Possibly the crux of Drake for me, and the moment which proves he's not just an emotional one-trick pony, is the miraculous, soaring, joyous (to me, at any rate) acoustic guitar solo which sears through the centre of "Black Eyed Dog"; possibly it's Drake's saddest tune, his most defeated - he certainly sounds to me as if he's crying as he sings it - and then this solo tears the song in two, elevates the mood incredibly, exposes blue skies where there was really only black before.

― Scik Mouthy, Friday, June 1, 2007 10:15 AM (1 year ago) Bookmark Suggest Ban Permalink

Sickamous Mouthall (Scik Mouthy), Tuesday, 20 January 2009 12:40 (5 years ago) Permalink

Pearl Jam's Eddie Vedder

straightola, Tuesday, 20 January 2009 12:41 (5 years ago) Permalink

A forthcoming album celebrating the cult singer-songwriter will include controversial footage of the late Heath Ledger simulating suicide to Drake's Black Eyed Dog

WTF! that's the strangest thing to put on a tribute album ever.

Ludo, Tuesday, 20 January 2009 12:52 (5 years ago) Permalink

Are there any other songs that Ledger was filmed simulating suicide to? Is this something he did often?

Mark, Tuesday, 20 January 2009 13:50 (5 years ago) Permalink

that footage in question is pretty cool. very sombre.

"Two Ears" Laybelle (Noodle Vague), Tuesday, 20 January 2009 13:53 (5 years ago) Permalink

What was "the Ledge" listening to when he died, eh? Eh?

Sickamous Mouthall (Scik Mouthy), Tuesday, 20 January 2009 13:56 (5 years ago) Permalink

Meet On The Ledge?

Yehudi Menudo (NickB), Tuesday, 20 January 2009 13:58 (5 years ago) Permalink

Fleetwood Mac, "The Ledge"

Vicious Cop Kills Gentle Fool (Tom D.), Tuesday, 20 January 2009 14:00 (5 years ago) Permalink

Vicious Cop Kills Gentle Fool (Tom D.), Tuesday, 20 January 2009 14:04 (5 years ago) Permalink

"Close to the Ledit"

Mark G, Tuesday, 20 January 2009 14:05 (5 years ago) Permalink

"Hey, what'd you do last night?"

"We decided to stay home-- wound up watching footage of Heath Ledger simulating suicide to Nick Drake's 'Black Eyed Dog'."

Mark, Tuesday, 20 January 2009 14:21 (5 years ago) Permalink

"Cool, what a nice way to celebrate the memory of Nick"

Vicious Cop Kills Gentle Fool (Tom D.), Tuesday, 20 January 2009 14:23 (5 years ago) Permalink

I'm holding out for:

Heath Ledger Simulating Suicide to the Music of Nick Drake: The Criterion Collection

Mark, Tuesday, 20 January 2009 14:31 (5 years ago) Permalink

yeah i was WEIRDED out by the news (i wrote that gruniad article) but uh edited out all my joke-joke-jokes after reflection on the whole er suicide angle.

sean gramophone, Tuesday, 20 January 2009 14:56 (5 years ago) Permalink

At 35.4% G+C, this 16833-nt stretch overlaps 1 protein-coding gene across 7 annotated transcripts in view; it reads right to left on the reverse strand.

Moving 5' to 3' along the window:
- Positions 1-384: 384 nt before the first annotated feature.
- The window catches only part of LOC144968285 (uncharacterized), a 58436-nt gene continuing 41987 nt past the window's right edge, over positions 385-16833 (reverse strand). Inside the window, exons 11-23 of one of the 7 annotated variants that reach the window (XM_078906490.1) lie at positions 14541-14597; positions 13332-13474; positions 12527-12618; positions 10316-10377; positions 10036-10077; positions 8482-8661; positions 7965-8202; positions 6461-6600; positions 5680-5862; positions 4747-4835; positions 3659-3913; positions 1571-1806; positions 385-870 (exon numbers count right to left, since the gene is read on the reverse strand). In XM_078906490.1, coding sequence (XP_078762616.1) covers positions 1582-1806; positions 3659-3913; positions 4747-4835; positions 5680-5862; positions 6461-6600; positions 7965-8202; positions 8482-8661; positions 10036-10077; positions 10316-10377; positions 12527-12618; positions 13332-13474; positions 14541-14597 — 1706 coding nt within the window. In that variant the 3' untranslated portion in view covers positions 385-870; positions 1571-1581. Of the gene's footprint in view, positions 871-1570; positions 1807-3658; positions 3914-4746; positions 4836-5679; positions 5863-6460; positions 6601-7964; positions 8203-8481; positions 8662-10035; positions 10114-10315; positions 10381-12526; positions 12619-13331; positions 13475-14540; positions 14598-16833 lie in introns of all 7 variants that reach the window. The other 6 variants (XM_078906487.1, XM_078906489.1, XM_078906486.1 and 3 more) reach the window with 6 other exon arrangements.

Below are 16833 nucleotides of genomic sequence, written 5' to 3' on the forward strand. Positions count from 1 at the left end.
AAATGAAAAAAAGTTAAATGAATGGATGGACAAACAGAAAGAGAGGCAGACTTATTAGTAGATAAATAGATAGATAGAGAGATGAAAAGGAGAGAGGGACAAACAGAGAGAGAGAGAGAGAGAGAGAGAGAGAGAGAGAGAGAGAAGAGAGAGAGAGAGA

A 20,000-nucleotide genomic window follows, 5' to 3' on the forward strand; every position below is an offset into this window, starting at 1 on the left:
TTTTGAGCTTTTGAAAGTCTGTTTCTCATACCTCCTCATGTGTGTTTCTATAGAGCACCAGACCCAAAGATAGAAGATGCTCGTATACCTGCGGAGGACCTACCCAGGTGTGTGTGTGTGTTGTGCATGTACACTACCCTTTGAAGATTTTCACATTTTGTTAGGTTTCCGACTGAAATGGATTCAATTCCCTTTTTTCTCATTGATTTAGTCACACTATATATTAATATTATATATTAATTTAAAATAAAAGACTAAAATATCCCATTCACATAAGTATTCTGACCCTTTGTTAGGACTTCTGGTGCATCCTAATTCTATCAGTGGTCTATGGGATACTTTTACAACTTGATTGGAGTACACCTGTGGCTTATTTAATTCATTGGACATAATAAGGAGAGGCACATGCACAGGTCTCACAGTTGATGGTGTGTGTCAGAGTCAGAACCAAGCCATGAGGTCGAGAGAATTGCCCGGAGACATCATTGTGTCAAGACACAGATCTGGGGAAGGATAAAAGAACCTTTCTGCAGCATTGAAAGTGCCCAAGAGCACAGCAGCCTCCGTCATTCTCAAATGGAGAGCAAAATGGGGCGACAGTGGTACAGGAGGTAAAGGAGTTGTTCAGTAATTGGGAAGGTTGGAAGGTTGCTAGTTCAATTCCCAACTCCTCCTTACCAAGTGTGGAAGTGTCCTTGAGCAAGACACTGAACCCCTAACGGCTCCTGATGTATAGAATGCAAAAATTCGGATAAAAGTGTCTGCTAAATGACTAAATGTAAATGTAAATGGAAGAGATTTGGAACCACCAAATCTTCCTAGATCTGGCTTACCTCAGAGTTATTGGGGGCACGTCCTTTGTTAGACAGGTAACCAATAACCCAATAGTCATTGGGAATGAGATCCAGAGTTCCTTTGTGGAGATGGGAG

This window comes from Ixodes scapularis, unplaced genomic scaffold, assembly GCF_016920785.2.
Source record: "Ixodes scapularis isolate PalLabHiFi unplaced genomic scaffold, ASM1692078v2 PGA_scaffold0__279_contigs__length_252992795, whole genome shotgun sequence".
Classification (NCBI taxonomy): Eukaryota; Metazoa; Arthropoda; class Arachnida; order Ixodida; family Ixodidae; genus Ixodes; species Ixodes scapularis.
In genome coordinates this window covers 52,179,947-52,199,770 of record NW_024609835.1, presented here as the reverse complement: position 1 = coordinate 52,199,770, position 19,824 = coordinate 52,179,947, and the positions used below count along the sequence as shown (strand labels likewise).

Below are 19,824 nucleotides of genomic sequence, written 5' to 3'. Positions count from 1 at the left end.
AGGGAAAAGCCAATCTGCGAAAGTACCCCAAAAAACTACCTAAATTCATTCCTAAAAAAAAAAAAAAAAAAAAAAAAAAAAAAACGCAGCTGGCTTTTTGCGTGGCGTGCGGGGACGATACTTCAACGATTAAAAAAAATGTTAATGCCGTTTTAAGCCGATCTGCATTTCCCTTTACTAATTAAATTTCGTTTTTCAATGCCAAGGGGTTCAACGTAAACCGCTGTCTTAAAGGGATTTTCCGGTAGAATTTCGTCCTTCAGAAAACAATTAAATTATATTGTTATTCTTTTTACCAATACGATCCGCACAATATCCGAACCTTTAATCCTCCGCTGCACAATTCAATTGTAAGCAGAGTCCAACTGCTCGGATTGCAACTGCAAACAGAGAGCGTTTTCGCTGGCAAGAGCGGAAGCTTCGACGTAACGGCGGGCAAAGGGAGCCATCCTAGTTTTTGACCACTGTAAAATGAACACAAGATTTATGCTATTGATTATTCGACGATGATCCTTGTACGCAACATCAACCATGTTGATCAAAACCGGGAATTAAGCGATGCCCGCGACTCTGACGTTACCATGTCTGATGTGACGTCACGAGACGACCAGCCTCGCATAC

There isn't anything about this thing that doesn't make me want to puke.

I am a vampire, therefore I take garlic pills (Bimble), Tuesday, 20 January 2009 21:03 (5 years ago) Permalink

words fail me, what a sick world.

alex in mainhattan, Tuesday, 20 January 2009 21:40 (5 years ago) Permalink

that footage in question is pretty cool. very sombre.

I was expecting farcial slapstick.

^likes black girls (HI DERE), Tuesday, 20 January 2009 21:41 (5 years ago) Permalink

a bunch of unrehearsed session musicians trying to accompany a man who obviously knows his own songs pretty well is never a recipe for success

If Timi Yuro would be still alive, most other singers could shut up, Tuesday, 20 January 2009 22:03 (5 years ago) Permalink

3 years pass...

tylerw, Friday, 11 May 2012 22:45 (1 year ago) Permalink

cool!

Bandersnatch Cumberbund (upper mississippi sh@kedown), Friday, 11 May 2012 22:50 (1 year ago) Permalink

it is going to rock SO HARD.
actually i think there's some recordings of her singing in one of the drake documentaries, and it's pretty nice stuff, you can tell that she influenced nick quite a bit. sort of seems like releasing something by the dude's mom would be the ultimate in barrel scraping, but i am curious to hear it.

tylerw, Friday, 11 May 2012 22:53 (1 year ago) Permalink

ian macdonald's essay on drake is classic.

(The Other) J.D. (J.D.), Friday, 11 May 2012 22:55 (1 year ago) Permalink

oh here's a radio show about her: http://www.wnyc.org/shows/spinning/2012/apr/22/

tylerw, Friday, 11 May 2012 22:59 (1 year ago) Permalink

There's a couple of tracks on "Family Tree" she sings on.

Mark G, Friday, 11 May 2012 23:00 (1 year ago) Permalink

This is the missing link in the Nick Drake Story” (Joe Boyd)

We are pleased to announce the release of a privately-pressed CD plus a collection of poems by Molly Drake, Nick Drake’s mother.

Some of you will be aware of her songs having watched the film A Skin Too Few or having bought the compilation album Family Tree.

It is due the response from this exposure that we feel the time may be right to release some more material.

Molly Drake wrote and performed songs just for herself, her friends and her family. She did not seek publication for them or for her poems, which seem to have been deeply personal observations. Fortunately, for us, her husband made amateur recordings of her songs on tapes that have lain dormant for 60 years.

The sound quality of the recordings reflects their home-made nature as well as the age of the magnetic tape. Though they have been repaired and made listenable to, the recordings have not been over-restored, since we feel that the sound quality is an integral part of this first experience of Molly’s music. The entire recording was engineered by John Wood, Nick Drake’s friend, engineer and co-producer of Pink Moon.

The 19 songs include How Wild The Wind Blows, I Remember, Poor Mum and Do You Ever Remember?

The CD comes with a 70 page booklet containing 45 poems housed in a card portfolio.

This initial edition is only available here:

www.alimentation.cc/nick_drake/cds/molly-drake.html

Lee626, Friday, 11 May 2012 23:11 (1 year ago) Permalink